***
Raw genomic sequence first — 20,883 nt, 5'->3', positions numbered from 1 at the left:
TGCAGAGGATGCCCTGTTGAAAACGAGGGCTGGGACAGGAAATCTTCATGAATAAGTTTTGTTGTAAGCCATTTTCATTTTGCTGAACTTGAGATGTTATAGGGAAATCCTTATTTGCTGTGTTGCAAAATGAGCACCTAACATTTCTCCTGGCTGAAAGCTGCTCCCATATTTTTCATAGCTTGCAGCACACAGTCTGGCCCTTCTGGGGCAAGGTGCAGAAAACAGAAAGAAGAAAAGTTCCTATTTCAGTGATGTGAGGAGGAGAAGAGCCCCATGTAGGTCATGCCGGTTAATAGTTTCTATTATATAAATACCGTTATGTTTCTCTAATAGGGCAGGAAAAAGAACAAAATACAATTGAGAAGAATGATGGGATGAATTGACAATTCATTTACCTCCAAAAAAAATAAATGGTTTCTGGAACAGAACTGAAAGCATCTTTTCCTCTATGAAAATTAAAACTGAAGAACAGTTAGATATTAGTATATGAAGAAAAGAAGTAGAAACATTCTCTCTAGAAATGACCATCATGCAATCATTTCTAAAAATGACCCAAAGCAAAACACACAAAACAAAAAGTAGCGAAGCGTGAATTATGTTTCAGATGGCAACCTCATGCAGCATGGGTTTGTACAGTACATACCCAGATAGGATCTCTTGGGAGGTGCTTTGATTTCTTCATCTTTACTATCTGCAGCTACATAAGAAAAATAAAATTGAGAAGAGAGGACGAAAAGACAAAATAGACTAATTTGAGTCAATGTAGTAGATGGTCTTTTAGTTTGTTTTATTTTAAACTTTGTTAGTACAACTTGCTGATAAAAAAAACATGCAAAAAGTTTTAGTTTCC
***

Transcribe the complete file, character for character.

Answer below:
Raw genomic sequence first — 20,883 nt, 5'->3', positions numbered from 1 at the left:
TGCAGAGGATGCCCTGTTGAAAACGAGGGCTGGGACAGGAAATCTTCATGAATAAGTTTTGTTGTAAGCCATTTTCATTTTGCTGAACTTGAGATGTTATAGGGAAATCCTTATTTGCTGTGTTGCAAAATGAGCACCTAACATTTCTCCTGGCTGAAAGCTGCTCCCATATTTTTCATAGCTTGCAGCACACAGTCTGGCCCTTCTGGGGCAAGGTGCAGAAAACAGAAAGAAGAAAAGTTCCTATTTCAGTGATGTGAGGAGGAGAAGAGCCCCATGTAGGTCATGCCGGTTAATAGTTTCTATTATATAAATACCGTTATGTTTCTCTAATAGGGCAGGAAAAAGAACAAAATACAATTGAGAAGAATGATGGGATGAATTGACAATTCATTTACCTCCAAAAAAAATAAATGGTTTCTGGAACAGAACTGAAAGCATCTTTTCCTCTATGAAAATTAAAACTGAAGAACAGTTAGATATTAGTATATGAAGAAAAGAAGTAGAAACATTCTCTCTAGAAATGACCATCATGCAATCATTTCTAAAAATGACCCAAAGCAAAACACACAAAACAAAAAGTAGCGAAGCGTGAATTATGTTTCAGATGGCAACCTCATGCAGCATGGGTTTGTACAGTACATACCCAGATAGGATCTCTTGGGAGGTGCTTTGATTTCTTCATCTTTACTATCTGCAGCTACATAAGAAAAATAAAATTGAGAAGAGAGGACGAAAAGACAAAATAGACTAATTTGAGTCAATGTAGTAGATGGTCTTTTAGTTTGTTTTATTTTAAACTTTGTTAGTACAACTTGCTGATAAAAAAAACATGCAAAAAGTTTTAGTTTCC